When you file your taxes, how likely is your return to be flagged for audit? Did you account for every W-2 and Form 1099, use correct math, and match all other data? Did you report big losses or deduct other unusual items? There are many ways to try to audit proof your tax return, and always more ways, some of it is luck. And knowing about IRS traps helps.
For example, certain tax mistakes allow the IRS to audit you forever. But here is ome good news amid all this scary news, and ironically, it ties into controversies at the IRS. With budget cuts and the resources the IRS must now devote to Obamacare, the IRS has less time and money to audit. Taxpayers are not disappointed.
If you have a high income, you are especially better off, since audit rates at upper income levels have dropped significantly. Most audits must happen within 3 years, or six in some cases. But eventually, you know you’re in the clear. Until then, you might be on edge about having to defend your return.
Fortunately, there is now a 6-year low in audits of high income taxpayers. By ‘audit rate’ we simply mean the percentage of individuals’ tax returns the IRS examines. The examination may be in person or via correspondence, but these days, correspondence is more common. Back in 2011, audit rates for most returns were small.
You stood about a 1 in 90 chance of an audit. But if your income was over $1 million in 2011, you stood a 1 in 8 chance of audit. But now, that high income audit rate dropped down to a 1 in 13 chance. The trend is noteworthy since audit rates rose steadily from 2005-10. But since then, the number of individual audits fell 21.4% for the next five years.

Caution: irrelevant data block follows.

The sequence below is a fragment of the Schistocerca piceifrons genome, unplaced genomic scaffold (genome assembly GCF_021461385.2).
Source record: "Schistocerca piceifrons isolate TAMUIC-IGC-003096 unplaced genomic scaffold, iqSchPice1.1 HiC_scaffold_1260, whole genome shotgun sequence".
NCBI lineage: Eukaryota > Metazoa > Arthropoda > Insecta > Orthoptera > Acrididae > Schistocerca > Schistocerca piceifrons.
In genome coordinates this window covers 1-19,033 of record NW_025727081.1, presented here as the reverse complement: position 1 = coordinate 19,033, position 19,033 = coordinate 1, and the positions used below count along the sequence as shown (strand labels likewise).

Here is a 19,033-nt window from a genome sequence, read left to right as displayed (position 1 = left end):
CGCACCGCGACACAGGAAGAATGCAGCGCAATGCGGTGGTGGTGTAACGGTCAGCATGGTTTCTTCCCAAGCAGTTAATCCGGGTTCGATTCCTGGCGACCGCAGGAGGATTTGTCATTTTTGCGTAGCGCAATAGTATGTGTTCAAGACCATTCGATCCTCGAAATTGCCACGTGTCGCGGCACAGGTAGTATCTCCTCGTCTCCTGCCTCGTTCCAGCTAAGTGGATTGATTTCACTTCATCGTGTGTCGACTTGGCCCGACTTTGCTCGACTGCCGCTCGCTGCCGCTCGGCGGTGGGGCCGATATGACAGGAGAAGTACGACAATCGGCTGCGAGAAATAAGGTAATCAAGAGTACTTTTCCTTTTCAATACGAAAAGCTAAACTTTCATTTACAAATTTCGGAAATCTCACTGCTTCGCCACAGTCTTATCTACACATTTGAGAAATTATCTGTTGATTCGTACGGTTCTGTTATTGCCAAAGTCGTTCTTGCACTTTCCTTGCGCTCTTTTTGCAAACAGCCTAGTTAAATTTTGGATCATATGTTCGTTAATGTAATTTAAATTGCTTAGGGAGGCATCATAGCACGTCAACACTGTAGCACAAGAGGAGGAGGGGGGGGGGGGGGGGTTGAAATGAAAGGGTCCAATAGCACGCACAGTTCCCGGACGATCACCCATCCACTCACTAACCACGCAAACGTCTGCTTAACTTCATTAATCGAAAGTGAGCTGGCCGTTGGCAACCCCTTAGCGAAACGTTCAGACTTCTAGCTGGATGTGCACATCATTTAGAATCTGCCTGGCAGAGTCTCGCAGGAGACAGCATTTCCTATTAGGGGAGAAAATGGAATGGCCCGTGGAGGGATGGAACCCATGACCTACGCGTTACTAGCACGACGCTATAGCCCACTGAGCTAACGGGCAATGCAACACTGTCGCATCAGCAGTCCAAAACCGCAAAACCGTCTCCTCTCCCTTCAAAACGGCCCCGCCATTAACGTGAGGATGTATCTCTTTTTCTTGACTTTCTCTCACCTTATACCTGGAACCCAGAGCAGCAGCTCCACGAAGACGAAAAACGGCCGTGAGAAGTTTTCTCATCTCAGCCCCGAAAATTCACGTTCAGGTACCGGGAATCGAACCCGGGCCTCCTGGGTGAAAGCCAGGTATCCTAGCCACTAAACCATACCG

Of course, no one wants to be noticed by the IRS, much less audited. There are many old wives’ tales about what triggers an audit. The size of your income is only one factor. Your deductions matter, your tax credits, and even which specific items you claim. But does mere wealth trigger an audit?
The IRS’s Global High Wealth Industry Group—sometimes also known as the Rich Squad—has been around since 2009. Audits can start with a plain old Form 1040 but can expand into gifts, charitable issues and excise taxes. A high-net-worth person can expect a holistic approach. All entities connected to the taxpayer are up for grabs, including family companies.
The fact that the Rich Squad is part of the IRS’s Large Business and International Division says a lot. They are adept at dealing with complex business and investment structures used by wealthy people. Rich Squad audits take into account the range of assets and entities in a family group. Trained to ferret out data from large and sophisticated businesses, the IRS has turned these big guns on individuals.
That means the IRS may want documentation for virtually everything. It could overwhelm even well-advised taxpayers. Families (even wealthy ones) don’t have big tax staffs the way major corporations do. The Rich Squad is not dealing primarily with those who simply have high income on their Form 1040. The focus is not so much with high income as with complicated structures of business entities, trusts and assets.
Whatever your level of income or your risk tolerance, try to make your return pristine. And whoever prepares it, read it through carefully before filing! You may be surprised at small–and in some cases egregious–mistakes you may find. When you find and fix them before filing, you may have just spared yourself an audit.
For alerts to future tax articles, follow me on Forbes.com. Email me at Wood@WoodLLP.com. This discussion is not intended as legal advice, and cannot be relied upon for any purpose without the services of a qualified professional.
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